Penn researchers discover a new type of cell that could repair the effects of the lung disease, COPD
Researchers from the Perelman School of Medicine have discovered a new type of cell, the airway secretory cell in the lungs, that may help repair damage caused by diseases such as chronic obstructive pulmonary disease.
The study was published in Nature, a weekly international newspaper, and found that by comparing the genomes of human and mouse lungs, humans had a unique type of lung cells called airway secretory cells. These cells are one of many cell types that help maintain essential structures in the lungs. Researchers have noticed that disrupting RAS cells impairs lung functions in the same way that COPD affects the lungs, offering a possible treatment route.
COPD is a progressive lung disease that is characterized by chronic inflammation of the lungs and leads to damage to the alveoli – lung structures that exchange oxygen and carbon dioxide between the air and the bloodstream – over time. according to the Mayo Clinic. It is often caused by long-term exposure to cigarette smoke or other irritating gases or fumes. COPD affects about 10% of people in parts of the United States and caused more than 3 million deaths worldwide in 2019.
Differences between mouse lung cells — which are commonly used in research — and humans have meant that the mechanisms of COPD are relatively poorly understood, according to Penn Medicine. The RAS cells found reside near the alveoli and produce or secrete proteins that line the airways.
“The approach that we took was sort of a new evolutionary transcriptomic approach called single-cell transcriptomics, and what it allows you to do is take individual cells and analyze the transcriptomic signature of each cell type. Then you can use complex algorithms to separate cells that look alike and cells that are different from each other,” Maria Basil, author of the paper, told The Daily Pennsylvanian.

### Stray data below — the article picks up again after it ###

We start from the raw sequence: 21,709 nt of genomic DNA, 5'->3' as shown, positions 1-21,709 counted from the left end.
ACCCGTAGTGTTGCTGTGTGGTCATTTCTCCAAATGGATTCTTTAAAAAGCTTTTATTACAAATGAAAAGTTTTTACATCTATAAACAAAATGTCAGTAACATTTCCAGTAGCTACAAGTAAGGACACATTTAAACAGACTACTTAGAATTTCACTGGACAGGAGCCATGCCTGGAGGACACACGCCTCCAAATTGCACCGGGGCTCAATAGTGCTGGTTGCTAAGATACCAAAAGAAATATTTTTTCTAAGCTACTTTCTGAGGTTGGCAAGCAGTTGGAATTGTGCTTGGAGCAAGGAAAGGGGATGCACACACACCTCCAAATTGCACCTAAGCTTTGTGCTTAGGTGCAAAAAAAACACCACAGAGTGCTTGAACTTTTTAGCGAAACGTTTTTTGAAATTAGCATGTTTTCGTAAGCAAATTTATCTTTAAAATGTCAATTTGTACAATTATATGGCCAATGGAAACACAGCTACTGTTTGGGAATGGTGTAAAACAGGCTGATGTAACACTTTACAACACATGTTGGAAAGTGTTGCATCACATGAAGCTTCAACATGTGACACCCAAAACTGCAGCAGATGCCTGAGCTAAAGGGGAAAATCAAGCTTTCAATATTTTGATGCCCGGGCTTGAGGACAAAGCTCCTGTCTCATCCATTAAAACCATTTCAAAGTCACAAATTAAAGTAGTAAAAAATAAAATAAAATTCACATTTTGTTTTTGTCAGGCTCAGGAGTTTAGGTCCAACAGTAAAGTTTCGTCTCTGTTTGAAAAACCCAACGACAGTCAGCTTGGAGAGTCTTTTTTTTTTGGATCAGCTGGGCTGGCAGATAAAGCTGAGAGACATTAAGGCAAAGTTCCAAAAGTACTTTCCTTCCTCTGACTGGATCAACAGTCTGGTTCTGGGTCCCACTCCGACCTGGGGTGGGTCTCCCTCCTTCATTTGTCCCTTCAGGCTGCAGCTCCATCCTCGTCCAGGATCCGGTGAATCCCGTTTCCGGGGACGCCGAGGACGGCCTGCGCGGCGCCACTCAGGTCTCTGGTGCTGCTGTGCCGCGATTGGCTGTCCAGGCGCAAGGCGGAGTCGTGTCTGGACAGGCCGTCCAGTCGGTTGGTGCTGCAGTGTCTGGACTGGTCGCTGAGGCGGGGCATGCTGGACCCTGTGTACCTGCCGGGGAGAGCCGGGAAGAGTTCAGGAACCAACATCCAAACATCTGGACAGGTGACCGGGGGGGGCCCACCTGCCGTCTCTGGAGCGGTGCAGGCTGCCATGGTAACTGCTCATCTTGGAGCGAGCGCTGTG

As Basil and the other researchers began to study individual cell populations, “it became very clear that there were populations that we hadn’t seen before,” leading to the discovery of the cell RAS. The researchers used organoid modeling to further investigate how RAS cells work.
In COPD, type 2 alveolar cells, which help regenerate the outer surfaces of the alveoli, are known to become abnormal. As the researchers cultured the organoids, they realized that RAS cells, in addition to their secretory function, could transform AT2 cells and regenerate its population.
The researchers found evidence that in people with COPD, defective AT2 cells may have acquired their abnormalities when converted from RAS cells, suggesting that cigarette smoke and similar irritants may disrupt RAS conversion in AT2.
Researchers hope that this newly discovered RAS-to-AT2 pathway can deepen understanding of the mechanisms of COPD and potentially lead to new ways to treat COPD that can improve lung function, expanding current treatments, such as anti- inflammation and oxygen therapy.
“This article skims the surface and identifies a few signaling pathways that appear to regulate [RAS cells]. I hope I will begin to understand better how [RAS] cells respond to insult will give us insight into the kinds of things we might try to target to improve lung function in patients with chronic lung disease,” Basil said.